How do you explain Paul in Peter’s face? How could Paul publicly rebuke this pillar of the church whose acquaintance he had sought out after his conversion? How could he oppose in Antioch the very one whose leadership he had submitted to in Jerusalem? The answer is quite simple. When Peter was doing what Jesus wanted, Paul gladly submitted, but when Peter wasn’t doing what Jesus wanted, Paul resisted.
The Apostle Paul understood, as we all should, that “God accepteth no man’s person” (Galatians 2:6). Therefore, Paul was not impressed nor intimidated by those reputed to be “somebody”; see Galatians 2:9. He wasn’t about to live his life to please men, no matter who they were. Paul only wanted to please Christ (Galatians 1:10). Thus, when Christ led, ministered, or spoke through Peter, Paul was more than happy to submit to Peter “out of reverence for Christ.” However, when Christ was not leading, ministering or speaking through Peter, Paul was not about to submit out of reverence for Peter, regardless of who Peter was and what position he held.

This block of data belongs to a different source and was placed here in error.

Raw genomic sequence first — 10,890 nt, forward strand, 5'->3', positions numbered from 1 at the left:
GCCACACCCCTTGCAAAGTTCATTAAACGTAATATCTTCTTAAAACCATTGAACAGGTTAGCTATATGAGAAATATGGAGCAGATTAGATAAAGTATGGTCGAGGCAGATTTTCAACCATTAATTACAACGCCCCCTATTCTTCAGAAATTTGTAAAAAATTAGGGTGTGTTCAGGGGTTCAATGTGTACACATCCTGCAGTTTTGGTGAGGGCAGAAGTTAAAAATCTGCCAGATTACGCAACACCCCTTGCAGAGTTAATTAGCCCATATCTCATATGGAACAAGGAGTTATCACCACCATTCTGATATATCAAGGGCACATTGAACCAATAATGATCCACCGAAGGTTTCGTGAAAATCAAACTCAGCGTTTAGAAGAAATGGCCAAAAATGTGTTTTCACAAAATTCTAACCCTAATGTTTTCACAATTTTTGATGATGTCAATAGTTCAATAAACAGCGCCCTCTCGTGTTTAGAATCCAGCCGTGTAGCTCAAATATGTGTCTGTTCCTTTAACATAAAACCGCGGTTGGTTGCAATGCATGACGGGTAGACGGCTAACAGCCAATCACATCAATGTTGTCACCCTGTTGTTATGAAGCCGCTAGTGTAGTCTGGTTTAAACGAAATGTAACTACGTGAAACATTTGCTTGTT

Mutual submission means we listen to the word Christ speaks through our fellow-believers, regardless of who they are. It means we receive the ministry Christ performs through our fellow-believers, whether they are “somebodies” or “nobodies.” It means we follow Christ even when He chooses to lead through the gal on the back pew instead of through the guy in the pulpit.